One of Poolesville’s two caches. The town is one of the 49 members in the new Discovering Maryland MML Geotrail, which opened Saturday. (Cathy Bupp)

Maryland’s geocaching trail could have you wiggling through a cave or paddling through the Potomac.

At least that’s what Susan Kelley, director of the Maryland Geocaching Society, found herself doing while exploring Maryland’s statewide geocaching trail earlier this year.

As the Maryland Municipal League debuted its second statewide treasure hunt on Saturday — called Discovering Maryland MML Geotrail — Poolesville, Gaithersburg, Rockville and Washington Grove have created new caches for the new trail.

According to, the hobby is “a worldwide game of hiding and seeking treasure. A geocacher can place a geocache in the world, pinpoint its location using GPS technology and then share the geocache’s existence and location online.”

Maryland made news in 2009 when it became the first state in the nation to create a statewide geocache trail. It stretched through 82 towns and cities, a model emulated in several other states.

The Discovering Maryland geotrail will include 49 towns and cities. The league will reward the first 200 people who find and record at least 20 geocaches with a commemorative trackable geocoin. To be eligible, participants must record the location, date and code of the find in the Official MML Geotrail Passport and post a picture at each cache. Completed passports must then be mailed to the MML offices.

The city of Gaithersburg — which also participated in the 2009 trail, called the Maryland Geotrail — is contributing its own geocache and prize to the list this year. The first person to find the cache will receive two one-day passes to Fitness Zone in the activity center at Bohrer Park, according to the city. Other prizes such as water park passes might be added to the Bohrer Park cache.

Eleven more caches within Gaithersburg are maintained by private citizens who had them approved by the city and added to the trail.

“It’s a fun hobby. [Geocaching] is a good way to get outside, get outdoors,” Kelley said. “It’s taken me to places I would never have found otherwise.”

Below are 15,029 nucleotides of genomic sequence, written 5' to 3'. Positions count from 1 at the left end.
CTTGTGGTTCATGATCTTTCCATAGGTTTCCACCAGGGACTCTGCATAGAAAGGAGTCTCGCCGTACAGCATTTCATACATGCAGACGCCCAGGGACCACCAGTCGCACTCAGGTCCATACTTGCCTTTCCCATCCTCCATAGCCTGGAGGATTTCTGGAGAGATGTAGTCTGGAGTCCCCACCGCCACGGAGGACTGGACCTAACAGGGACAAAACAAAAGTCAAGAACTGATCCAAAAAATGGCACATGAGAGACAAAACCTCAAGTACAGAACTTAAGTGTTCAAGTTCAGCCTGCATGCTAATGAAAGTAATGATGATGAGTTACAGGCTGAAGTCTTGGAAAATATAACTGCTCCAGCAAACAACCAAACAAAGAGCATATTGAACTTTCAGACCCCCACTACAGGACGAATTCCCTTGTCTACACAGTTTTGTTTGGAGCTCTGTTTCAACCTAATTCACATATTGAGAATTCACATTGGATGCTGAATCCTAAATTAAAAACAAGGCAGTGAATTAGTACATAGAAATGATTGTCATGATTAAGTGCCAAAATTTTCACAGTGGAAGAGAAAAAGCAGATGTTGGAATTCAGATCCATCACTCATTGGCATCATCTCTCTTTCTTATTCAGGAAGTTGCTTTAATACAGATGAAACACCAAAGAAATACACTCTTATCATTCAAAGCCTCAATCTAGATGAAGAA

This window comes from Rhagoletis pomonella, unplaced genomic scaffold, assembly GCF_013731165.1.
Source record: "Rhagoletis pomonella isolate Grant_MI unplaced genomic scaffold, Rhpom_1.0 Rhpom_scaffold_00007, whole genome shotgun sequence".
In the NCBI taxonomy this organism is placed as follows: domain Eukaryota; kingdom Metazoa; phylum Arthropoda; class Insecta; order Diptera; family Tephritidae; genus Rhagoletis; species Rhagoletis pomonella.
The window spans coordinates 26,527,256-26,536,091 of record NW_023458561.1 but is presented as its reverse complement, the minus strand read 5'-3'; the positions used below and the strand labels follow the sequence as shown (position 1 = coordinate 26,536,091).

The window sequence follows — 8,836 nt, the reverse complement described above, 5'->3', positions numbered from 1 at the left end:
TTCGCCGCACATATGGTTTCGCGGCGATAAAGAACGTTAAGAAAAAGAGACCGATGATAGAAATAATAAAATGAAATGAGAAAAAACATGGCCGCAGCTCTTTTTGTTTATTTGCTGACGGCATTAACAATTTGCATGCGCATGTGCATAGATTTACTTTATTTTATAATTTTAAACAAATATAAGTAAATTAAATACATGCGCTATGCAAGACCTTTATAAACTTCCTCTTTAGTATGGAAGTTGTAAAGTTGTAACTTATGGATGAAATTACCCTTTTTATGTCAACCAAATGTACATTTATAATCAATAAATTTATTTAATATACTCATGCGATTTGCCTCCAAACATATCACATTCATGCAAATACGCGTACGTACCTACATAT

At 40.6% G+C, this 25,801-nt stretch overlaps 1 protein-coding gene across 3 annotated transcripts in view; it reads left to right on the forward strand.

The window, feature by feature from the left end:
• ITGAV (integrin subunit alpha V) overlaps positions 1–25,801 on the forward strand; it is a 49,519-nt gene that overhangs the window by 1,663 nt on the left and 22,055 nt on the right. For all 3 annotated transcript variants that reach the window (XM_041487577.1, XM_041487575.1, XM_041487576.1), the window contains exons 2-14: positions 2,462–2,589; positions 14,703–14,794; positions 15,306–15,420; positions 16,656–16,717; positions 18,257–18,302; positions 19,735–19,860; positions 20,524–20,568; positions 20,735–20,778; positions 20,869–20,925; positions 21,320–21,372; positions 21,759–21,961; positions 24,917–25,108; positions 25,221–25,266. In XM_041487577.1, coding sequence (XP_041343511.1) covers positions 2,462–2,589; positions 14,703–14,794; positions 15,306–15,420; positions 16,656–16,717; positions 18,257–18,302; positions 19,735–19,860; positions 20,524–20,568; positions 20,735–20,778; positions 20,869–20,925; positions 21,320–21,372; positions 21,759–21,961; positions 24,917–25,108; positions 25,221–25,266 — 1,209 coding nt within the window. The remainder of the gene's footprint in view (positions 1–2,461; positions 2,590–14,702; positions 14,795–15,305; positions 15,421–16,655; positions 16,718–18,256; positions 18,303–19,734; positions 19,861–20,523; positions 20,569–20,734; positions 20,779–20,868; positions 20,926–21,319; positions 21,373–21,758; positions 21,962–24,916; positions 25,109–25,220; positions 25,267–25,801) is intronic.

Kelley said the 82 caches in the first geotrail were visited in excess of 30,000 times, by several thousand geocachers. Some geocachers visited more than one cache, she said.

Would-be geocachers who missed the official launch can access a list of the trail’s coordinates after registering at

“Having places like Maryland setting up geotours, they’re basically inviting the global community to come visit Maryland and have this interactive outdoor adventure where they can learn something about the history, be educated, learn more about what Maryland has to offer,” said Bryan Roth, a founder of the site.

Connie Yingling, public relations coordinator for the Maryland Office of Tourism, said the trail gets people out to a number of Maryland’s tourism destinations.

“There’s a definite tourism and economic impact,” she said.

Poolesville joined the first geocache trail in 2009, said Cathy Bupp, a town official who helped set up the town’s cache.

The MML “sent us an invitation and we joined up,” she said.

They placed decks of cards, Poolesville pens and other trinkets in the cache. Visitors to the cache replaced them with other objects, she said.

Bupp said she hid the new cache near one of the town’s local historic sites.

About 200 people had visited that first cache so far, she said, and the town has just added the second one.

After visiting the first cache, one geocacher was pleased to have explored the town, according to comments on a Web site run by the town: “Poolesville looked a lot different from the last time we were here. It seems to have a lot of new development. The new Town Hall is beautiful.”

Gazette staff writer Sylvia Carignan contributed to this report.